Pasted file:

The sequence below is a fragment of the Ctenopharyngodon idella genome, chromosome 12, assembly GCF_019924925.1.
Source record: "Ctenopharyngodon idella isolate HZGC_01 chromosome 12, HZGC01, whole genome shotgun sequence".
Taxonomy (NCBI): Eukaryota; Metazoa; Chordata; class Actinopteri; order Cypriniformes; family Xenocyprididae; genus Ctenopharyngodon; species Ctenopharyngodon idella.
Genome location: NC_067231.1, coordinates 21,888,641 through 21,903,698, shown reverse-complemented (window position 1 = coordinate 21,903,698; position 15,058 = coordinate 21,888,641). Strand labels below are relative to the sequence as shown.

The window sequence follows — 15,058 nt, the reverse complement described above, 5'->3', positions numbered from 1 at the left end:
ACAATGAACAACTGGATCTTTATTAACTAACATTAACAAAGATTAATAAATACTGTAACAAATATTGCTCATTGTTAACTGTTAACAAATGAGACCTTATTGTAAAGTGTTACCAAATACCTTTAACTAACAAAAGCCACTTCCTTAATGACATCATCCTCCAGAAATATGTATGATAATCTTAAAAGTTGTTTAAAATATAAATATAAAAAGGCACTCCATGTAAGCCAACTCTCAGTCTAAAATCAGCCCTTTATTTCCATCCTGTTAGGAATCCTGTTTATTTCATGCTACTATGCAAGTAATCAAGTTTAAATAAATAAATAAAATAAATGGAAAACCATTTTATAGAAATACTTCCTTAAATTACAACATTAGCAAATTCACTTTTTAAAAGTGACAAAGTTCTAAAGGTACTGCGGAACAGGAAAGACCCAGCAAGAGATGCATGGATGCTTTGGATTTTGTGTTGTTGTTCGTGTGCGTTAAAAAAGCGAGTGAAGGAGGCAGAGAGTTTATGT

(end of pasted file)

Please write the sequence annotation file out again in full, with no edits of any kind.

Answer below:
The sequence below is a fragment of the Ctenopharyngodon idella genome, chromosome 12, assembly GCF_019924925.1.
Source record: "Ctenopharyngodon idella isolate HZGC_01 chromosome 12, HZGC01, whole genome shotgun sequence".
Taxonomy (NCBI): Eukaryota; Metazoa; Chordata; class Actinopteri; order Cypriniformes; family Xenocyprididae; genus Ctenopharyngodon; species Ctenopharyngodon idella.
Genome location: NC_067231.1, coordinates 21,888,641 through 21,903,698, shown reverse-complemented (window position 1 = coordinate 21,903,698; position 15,058 = coordinate 21,888,641). Strand labels below are relative to the sequence as shown.

The window sequence follows — 15,058 nt, the reverse complement described above, 5'->3', positions numbered from 1 at the left end:
ACAATGAACAACTGGATCTTTATTAACTAACATTAACAAAGATTAATAAATACTGTAACAAATATTGCTCATTGTTAACTGTTAACAAATGAGACCTTATTGTAAAGTGTTACCAAATACCTTTAACTAACAAAAGCCACTTCCTTAATGACATCATCCTCCAGAAATATGTATGATAATCTTAAAAGTTGTTTAAAATATAAATATAAAAAGGCACTCCATGTAAGCCAACTCTCAGTCTAAAATCAGCCCTTTATTTCCATCCTGTTAGGAATCCTGTTTATTTCATGCTACTATGCAAGTAATCAAGTTTAAATAAATAAATAAAATAAATGGAAAACCATTTTATAGAAATACTTCCTTAAATTACAACATTAGCAAATTCACTTTTTAAAAGTGACAAAGTTCTAAAGGTACTGCGGAACAGGAAAGACCCAGCAAGAGATGCATGGATGCTTTGGATTTTGTGTTGTTGTTCGTGTGCGTTAAAAAAGCGAGTGAAGGAGGCAGAGAGTTTATGT